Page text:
Fringing the fest
The atmosphere on the Royal Mile is electric. It’s the eve of the 69th edition of the annual Edinburgh Festival Fringe, one of the world’s largest arts festivals. Handbills advertising the most delectable smorgasbord of performances have sprouted everywhere, and the queues wind down many blocks. Cops stand about, alert of eye and stance, but unintrusive. The mehendi stall has upgraded itself and now the shingle reads: ‘Healing Henna’. I catch the eye of the sweet-faced Indian woman waiting for customers and we exchange smiles.
Last year’s Fringe saw some major records being set: 50,459 performances, 3,314 shows in 313 venues. All of Edinburgh has turned willing Fringers for the full three weeks of the festival. Theatres, the George Heriot’s School (the inspiration for Hogwarts), bars and restaurants, art galleries, bookshops, a few churches, the Craigmiller Castle, the Edinburgh Central Mosque, the beautifully manicured parks and gardens, even the Lush Spa, are all performance sites now. Comedy, stand-up, improv, tragedy, farce, musical, magic shows, shows for teens and preteens, there’ something for everyone. There’s hope in the air, too: many a theatre company’s fortunes take off with a sterling performance here.
Randy Writes a Novel, a stand-up puppet act, was infused with delightfully dry humour and involved picking on an happy-to-be-picked-on audience. Randy the puppet expounded on the perils of novel writing. Hamlet in Bed, a gripping take on the hapless Prince of Denmark, had just two actors, a man and his long-lost mother, who are staging a Shakespeare play. The issues of abandonment, commitment, betrayal, were all deftly delineated. It plays out on a bed and was a a lot of fun, setting up audiences to expect a particular quote from the Bard and then subverting it.
The bathroom of Elephant House where J K Rowling wrote the early Harry Potter stories
Photograph by Sheila Kumar
Potter and panhandlers
We’d come into Edinburgh from the Lake District by train and as we crossed the unmarked border, a cheer went up from a bunch of students: “Hurray, we are now in Europe!” On the surface, Brexit does not seem to have affected the tourist inflow and Edinburgh is close to being uncomfortably full. Virtually every B&B has a ‘No Vacancy’ sign. But there are signs, if you look around carefully. The 88-year-old British Home Store (BHS) shut down its large departmental on tony Princes Street and the news dominated local channels. Here and there sit panhandlers, some holding dogs with melting eyes, one kneeling in abject silence in the middle of a road. Some passers-by drop a few coins, others walk on.
The city of Walter Scott, Robert Louis Stevenson, Muriel Spark and Ian Rankin is now known as the birthplace of Harry Potter. The Elephant House pub is quite unremarkable but its loo isn’t: it’s full of scribbles from Dumbledore’s Army! We visit Tim Riddel’s grave, feeling sorry for the gentleman whose name J.K. Rowling tweaked and gave to the Sauron of our times, Lord Voldemort. As we exit Greyfriars Kirk, we come upon a plaque that reads: ‘In remembrance of the thousands killed by the Union Carbide disaster in Bhopal, India, on 3rd December 1984. Your friends in Scotland have not forgotten you.’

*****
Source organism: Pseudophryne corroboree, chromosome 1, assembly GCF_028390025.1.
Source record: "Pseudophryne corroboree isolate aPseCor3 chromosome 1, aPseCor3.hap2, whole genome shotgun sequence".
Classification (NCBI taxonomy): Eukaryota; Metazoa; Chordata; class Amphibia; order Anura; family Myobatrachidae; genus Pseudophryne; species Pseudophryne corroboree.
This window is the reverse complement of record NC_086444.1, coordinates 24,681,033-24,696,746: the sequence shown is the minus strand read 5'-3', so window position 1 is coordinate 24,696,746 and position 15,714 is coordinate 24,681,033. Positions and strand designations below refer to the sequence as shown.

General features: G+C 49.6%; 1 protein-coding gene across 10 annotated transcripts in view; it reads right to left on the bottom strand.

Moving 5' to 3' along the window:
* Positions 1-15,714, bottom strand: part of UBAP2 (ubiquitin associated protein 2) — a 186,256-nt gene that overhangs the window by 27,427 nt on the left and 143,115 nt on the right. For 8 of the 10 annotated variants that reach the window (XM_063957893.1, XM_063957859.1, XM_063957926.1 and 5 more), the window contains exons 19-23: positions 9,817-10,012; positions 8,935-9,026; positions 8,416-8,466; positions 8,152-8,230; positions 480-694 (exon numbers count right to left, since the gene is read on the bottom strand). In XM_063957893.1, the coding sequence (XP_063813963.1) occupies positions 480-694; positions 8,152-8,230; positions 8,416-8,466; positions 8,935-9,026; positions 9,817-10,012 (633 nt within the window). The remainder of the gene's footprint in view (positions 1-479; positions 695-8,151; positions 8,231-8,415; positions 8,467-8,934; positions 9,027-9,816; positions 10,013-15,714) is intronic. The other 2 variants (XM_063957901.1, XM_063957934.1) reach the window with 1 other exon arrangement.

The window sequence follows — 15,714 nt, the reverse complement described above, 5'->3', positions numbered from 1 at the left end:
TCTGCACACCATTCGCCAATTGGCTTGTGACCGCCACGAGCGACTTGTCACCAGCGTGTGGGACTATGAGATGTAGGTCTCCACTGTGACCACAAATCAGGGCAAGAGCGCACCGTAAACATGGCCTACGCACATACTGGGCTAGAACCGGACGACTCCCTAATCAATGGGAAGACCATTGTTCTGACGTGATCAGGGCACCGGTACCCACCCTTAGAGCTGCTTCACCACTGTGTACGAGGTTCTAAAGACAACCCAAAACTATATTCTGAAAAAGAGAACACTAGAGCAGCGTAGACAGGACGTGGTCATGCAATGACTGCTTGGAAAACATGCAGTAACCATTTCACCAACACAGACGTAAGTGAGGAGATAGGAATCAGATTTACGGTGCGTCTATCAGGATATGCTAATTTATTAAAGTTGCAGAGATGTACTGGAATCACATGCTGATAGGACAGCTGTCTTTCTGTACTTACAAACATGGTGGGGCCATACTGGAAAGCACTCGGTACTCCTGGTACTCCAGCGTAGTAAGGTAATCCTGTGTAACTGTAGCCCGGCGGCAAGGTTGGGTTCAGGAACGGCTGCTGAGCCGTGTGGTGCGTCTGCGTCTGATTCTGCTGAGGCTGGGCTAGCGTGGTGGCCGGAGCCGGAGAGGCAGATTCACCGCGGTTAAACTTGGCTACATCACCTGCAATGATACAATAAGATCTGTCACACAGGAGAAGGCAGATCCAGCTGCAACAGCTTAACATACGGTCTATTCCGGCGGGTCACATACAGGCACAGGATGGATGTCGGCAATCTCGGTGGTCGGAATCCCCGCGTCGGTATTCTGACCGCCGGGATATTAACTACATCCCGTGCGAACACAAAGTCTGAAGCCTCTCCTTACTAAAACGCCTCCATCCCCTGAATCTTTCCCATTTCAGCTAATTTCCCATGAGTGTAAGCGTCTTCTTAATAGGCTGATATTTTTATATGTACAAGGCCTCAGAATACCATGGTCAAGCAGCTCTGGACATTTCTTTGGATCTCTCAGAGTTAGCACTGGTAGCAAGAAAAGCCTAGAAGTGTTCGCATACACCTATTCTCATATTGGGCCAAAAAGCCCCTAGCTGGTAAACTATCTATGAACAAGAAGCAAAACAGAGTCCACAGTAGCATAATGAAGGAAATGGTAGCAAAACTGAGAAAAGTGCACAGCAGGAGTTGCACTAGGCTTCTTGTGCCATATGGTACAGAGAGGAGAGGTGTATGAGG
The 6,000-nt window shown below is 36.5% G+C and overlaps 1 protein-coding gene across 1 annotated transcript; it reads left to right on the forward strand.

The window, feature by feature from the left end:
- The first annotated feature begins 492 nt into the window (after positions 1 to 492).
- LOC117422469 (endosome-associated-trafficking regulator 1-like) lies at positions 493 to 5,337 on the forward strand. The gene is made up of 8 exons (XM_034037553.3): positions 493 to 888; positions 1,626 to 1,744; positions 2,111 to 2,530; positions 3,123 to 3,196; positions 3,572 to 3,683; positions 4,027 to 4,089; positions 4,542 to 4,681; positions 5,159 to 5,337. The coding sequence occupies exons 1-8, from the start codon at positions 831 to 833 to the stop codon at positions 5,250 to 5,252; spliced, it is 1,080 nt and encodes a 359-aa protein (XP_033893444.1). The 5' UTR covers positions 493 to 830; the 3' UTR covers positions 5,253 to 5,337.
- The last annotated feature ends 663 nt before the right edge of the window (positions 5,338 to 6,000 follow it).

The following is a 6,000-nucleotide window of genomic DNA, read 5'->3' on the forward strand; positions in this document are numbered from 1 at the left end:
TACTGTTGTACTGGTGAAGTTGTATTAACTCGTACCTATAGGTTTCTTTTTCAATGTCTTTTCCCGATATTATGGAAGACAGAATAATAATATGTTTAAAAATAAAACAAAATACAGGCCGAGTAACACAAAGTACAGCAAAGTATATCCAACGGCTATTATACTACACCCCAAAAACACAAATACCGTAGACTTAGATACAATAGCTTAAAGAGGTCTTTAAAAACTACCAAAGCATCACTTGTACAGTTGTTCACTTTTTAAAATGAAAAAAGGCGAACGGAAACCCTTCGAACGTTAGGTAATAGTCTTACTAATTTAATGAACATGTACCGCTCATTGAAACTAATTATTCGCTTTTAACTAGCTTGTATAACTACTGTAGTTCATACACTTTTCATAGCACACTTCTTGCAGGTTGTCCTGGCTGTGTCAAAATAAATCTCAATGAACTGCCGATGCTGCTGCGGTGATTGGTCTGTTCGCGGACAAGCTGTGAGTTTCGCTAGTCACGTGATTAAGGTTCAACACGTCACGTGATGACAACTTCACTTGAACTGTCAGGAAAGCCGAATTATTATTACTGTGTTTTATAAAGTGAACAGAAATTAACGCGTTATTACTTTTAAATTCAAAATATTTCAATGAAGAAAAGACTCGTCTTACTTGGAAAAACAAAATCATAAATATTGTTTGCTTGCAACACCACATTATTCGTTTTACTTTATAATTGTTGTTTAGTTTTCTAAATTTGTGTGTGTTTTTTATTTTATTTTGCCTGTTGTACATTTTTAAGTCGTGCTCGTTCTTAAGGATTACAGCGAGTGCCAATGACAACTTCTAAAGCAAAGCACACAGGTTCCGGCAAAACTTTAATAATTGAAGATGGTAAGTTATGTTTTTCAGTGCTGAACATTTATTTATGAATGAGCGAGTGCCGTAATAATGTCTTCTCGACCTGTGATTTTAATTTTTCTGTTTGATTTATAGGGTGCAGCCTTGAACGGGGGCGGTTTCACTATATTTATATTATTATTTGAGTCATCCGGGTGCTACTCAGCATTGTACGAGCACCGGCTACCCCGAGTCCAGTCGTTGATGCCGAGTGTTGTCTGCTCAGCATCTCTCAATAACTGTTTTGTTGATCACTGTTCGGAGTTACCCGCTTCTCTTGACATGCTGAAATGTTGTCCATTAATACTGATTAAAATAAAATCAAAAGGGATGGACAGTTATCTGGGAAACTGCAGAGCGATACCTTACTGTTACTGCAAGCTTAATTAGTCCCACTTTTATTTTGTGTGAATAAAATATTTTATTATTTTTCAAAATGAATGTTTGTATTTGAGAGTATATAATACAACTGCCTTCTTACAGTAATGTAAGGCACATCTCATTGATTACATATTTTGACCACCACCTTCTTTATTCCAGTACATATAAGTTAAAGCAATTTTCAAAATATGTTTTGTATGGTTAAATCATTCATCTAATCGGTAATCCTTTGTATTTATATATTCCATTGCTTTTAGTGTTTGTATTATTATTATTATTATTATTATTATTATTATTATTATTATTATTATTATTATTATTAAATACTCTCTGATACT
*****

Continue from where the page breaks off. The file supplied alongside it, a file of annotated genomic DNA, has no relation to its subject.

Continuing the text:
We are staying in the house of Kenneth Grahame, author ofThe Wind in the Willows. It’s now a popular guest house with innumerable flights of stairs. A notice says: “I know there is a lot of stairs yet that’s the way I like it.”
The Eilean Donan Castle
Photograph by Sheila Kumar
The polite pass
Up in the Highlands, we notice small shoulders of road with a sign reading ‘Passing Place’. We were told that was where you came to a polite halt and let the oncoming vehicle pass. Needless to say, everyone did just that.
Again up in the Highlands, we visit the Eilean Donan castle, made famous in films like Kuch Kuch Hota Hai andKandukondein Kandukondein, as well as many a Hollywood film, most recently The World Is Not Enough and Made of Honour. Our guide talks of a Bollywood shoot he saw recently up in the more remote passes, where a couple were embracing each other in the backdrop of the Munros, the modest-sized mountains of Scotland. He sounds equal parts amused and entranced by what he had seen.
There are lots of people from West Asia out and about, some of the men in baggy trousers, all the women in burqas. Most of them seem to be tourists but some look a little ragged at the edges and you wonder if they are part of the recent immigrant wave. Whatever their origins, they appear to be enjoying themselves in the bracing air.
We emerge from Edinburgh’s National Gallery to see four drummers setting up the most infectious percussion beat ever. Part of the Fringe? Who knows? It’s there for everyone to see, hear and enjoy.
Sheila Kumar is a journalist, manuscript editor and writer based in Bangalore
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